Though bound by the earlier ruling, the majority and two concurring opinions take on a more conciliatory and less politically charged tone. They make only fleeting references to the wrongs of the past as compared to Free State’s overarching theme of redress and “radical” transformation with repeated references to “healing, reconciliation and reparation” to undo a history of “racial supremacy”.

Weighing the costs and the benefits, the court recognises that financial considerations can set limits on individual rights in judging what is “reasonably practicable” under the Constitution. The court agrees with the university that offering parallel streams in English and Afrikaans on an equal basis, as Gelyke Kanse proposed, would prove “enormously, if not prohibitively, expensive”, raising the cost to students by 20%.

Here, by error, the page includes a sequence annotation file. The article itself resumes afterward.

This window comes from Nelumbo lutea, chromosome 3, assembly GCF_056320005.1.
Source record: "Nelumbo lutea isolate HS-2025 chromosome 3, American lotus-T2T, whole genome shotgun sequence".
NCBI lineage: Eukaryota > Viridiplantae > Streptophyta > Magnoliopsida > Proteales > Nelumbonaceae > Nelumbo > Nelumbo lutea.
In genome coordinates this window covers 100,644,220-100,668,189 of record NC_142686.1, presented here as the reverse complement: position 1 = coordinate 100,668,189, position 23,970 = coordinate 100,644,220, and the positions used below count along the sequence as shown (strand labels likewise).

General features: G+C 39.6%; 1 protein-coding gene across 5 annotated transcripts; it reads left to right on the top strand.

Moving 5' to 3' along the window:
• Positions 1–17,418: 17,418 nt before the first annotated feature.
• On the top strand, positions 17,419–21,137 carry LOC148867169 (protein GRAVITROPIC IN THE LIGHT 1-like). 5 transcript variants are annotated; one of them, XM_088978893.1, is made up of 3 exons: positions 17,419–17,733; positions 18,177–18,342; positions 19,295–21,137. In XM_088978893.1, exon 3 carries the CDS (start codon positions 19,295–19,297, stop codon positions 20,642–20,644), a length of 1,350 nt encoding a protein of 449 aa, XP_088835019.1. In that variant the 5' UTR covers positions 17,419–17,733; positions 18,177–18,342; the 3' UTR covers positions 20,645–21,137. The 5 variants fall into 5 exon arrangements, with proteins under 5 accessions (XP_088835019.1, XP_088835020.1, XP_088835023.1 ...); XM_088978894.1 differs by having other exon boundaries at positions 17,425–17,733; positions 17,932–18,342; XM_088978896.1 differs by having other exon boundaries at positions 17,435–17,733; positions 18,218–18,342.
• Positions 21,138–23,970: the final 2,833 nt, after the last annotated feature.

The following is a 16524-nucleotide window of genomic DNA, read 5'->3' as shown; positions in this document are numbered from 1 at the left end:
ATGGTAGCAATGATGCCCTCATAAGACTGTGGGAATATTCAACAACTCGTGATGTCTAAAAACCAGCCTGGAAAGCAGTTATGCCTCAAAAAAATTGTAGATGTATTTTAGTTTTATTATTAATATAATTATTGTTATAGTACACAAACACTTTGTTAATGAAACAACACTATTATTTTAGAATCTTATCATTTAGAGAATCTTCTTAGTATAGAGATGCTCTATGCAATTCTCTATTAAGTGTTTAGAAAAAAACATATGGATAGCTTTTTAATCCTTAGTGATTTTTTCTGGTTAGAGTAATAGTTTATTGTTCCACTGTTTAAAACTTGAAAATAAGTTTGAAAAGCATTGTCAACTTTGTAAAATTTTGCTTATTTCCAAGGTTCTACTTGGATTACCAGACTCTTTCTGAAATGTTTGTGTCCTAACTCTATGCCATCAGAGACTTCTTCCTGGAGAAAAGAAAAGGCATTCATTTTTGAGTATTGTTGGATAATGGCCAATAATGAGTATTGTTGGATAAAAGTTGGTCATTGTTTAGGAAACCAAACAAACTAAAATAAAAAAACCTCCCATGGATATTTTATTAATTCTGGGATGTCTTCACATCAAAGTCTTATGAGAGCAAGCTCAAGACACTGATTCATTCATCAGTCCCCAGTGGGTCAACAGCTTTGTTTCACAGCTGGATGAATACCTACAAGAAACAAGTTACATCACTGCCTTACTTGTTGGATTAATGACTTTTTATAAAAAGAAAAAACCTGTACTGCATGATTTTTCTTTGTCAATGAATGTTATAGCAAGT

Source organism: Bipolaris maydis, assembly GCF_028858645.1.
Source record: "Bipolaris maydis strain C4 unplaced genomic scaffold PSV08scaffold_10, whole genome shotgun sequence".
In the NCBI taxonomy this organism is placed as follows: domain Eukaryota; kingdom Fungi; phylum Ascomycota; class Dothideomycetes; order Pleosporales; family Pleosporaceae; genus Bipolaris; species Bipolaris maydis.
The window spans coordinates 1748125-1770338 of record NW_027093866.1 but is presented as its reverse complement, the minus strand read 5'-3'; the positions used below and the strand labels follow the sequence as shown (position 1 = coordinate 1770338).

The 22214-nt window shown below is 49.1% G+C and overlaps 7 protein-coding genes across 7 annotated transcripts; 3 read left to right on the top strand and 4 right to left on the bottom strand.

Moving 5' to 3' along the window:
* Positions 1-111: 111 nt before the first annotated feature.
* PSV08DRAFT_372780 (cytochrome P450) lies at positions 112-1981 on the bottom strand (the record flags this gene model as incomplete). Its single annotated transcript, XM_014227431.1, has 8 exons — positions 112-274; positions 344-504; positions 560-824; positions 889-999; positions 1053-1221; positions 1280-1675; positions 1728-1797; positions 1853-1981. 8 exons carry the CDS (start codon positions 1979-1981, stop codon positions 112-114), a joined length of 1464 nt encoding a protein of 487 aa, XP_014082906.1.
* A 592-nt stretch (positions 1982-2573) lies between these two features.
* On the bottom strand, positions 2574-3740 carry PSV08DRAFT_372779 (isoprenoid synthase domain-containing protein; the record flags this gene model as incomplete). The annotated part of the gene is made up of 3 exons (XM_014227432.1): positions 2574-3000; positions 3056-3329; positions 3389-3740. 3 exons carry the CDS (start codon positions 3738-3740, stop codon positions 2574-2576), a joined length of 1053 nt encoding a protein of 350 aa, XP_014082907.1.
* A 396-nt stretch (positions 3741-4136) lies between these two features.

The court accepts the university’s evidence that the previous policy’s dual medium classes, with interpreting from Afrikaans to English, marginalised and stigmatised black students who could not speak Afrikaans. It acknowledges the intent underlying the 2016 policy to grant “equitable access” to teaching and learning to black students who were not proficient in Afrikaans but were predominantly isiXhosa-speaking.

Looking at the evidence objectively, the court notes that most Afrikaans-speaking first-year students could be taught in English while a significant minority of entrants lacked the skills for Afrikaans instruction. The 2014 policy made those students, overwhelmingly black, feel “marginalised, excluded and stigmatised”.